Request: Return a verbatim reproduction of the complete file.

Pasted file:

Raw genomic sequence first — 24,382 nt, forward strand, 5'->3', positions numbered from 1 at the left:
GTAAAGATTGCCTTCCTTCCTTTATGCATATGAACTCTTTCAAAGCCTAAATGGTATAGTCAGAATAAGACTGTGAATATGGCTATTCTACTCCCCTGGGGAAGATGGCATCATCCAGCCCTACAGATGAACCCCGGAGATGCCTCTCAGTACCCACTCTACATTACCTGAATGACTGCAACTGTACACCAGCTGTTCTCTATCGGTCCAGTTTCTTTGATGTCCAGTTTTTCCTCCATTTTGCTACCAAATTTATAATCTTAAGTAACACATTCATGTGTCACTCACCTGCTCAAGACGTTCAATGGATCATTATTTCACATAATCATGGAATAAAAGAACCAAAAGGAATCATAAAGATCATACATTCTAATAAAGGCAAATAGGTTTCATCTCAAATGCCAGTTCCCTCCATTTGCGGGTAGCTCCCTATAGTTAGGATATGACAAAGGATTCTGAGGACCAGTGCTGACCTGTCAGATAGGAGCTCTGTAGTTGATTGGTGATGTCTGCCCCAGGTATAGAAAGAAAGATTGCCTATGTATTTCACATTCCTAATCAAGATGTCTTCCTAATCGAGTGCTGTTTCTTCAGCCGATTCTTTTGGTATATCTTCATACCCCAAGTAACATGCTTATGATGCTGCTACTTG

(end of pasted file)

Raw genomic sequence first — 24,382 nt, forward strand, 5'->3', positions numbered from 1 at the left:
GTAAAGATTGCCTTCCTTCCTTTATGCATATGAACTCTTTCAAAGCCTAAATGGTATAGTCAGAATAAGACTGTGAATATGGCTATTCTACTCCCCTGGGGAAGATGGCATCATCCAGCCCTACAGATGAACCCCGGAGATGCCTCTCAGTACCCACTCTACATTACCTGAATGACTGCAACTGTACACCAGCTGTTCTCTATCGGTCCAGTTTCTTTGATGTCCAGTTTTTCCTCCATTTTGCTACCAAATTTATAATCTTAAGTAACACATTCATGTGTCACTCACCTGCTCAAGACGTTCAATGGATCATTATTTCACATAATCATGGAATAAAAGAACCAAAAGGAATCATAAAGATCATACATTCTAATAAAGGCAAATAGGTTTCATCTCAAATGCCAGTTCCCTCCATTTGCGGGTAGCTCCCTATAGTTAGGATATGACAAAGGATTCTGAGGACCAGTGCTGACCTGTCAGATAGGAGCTCTGTAGTTGATTGGTGATGTCTGCCCCAGGTATAGAAAGAAAGATTGCCTATGTATTTCACATTCCTAATCAAGATGTCTTCCTAATCGAGTGCTGTTTCTTCAGCCGATTCTTTTGGTATATCTTCATACCCCAAGTAACATGCTTATGATGCTGCTACTTG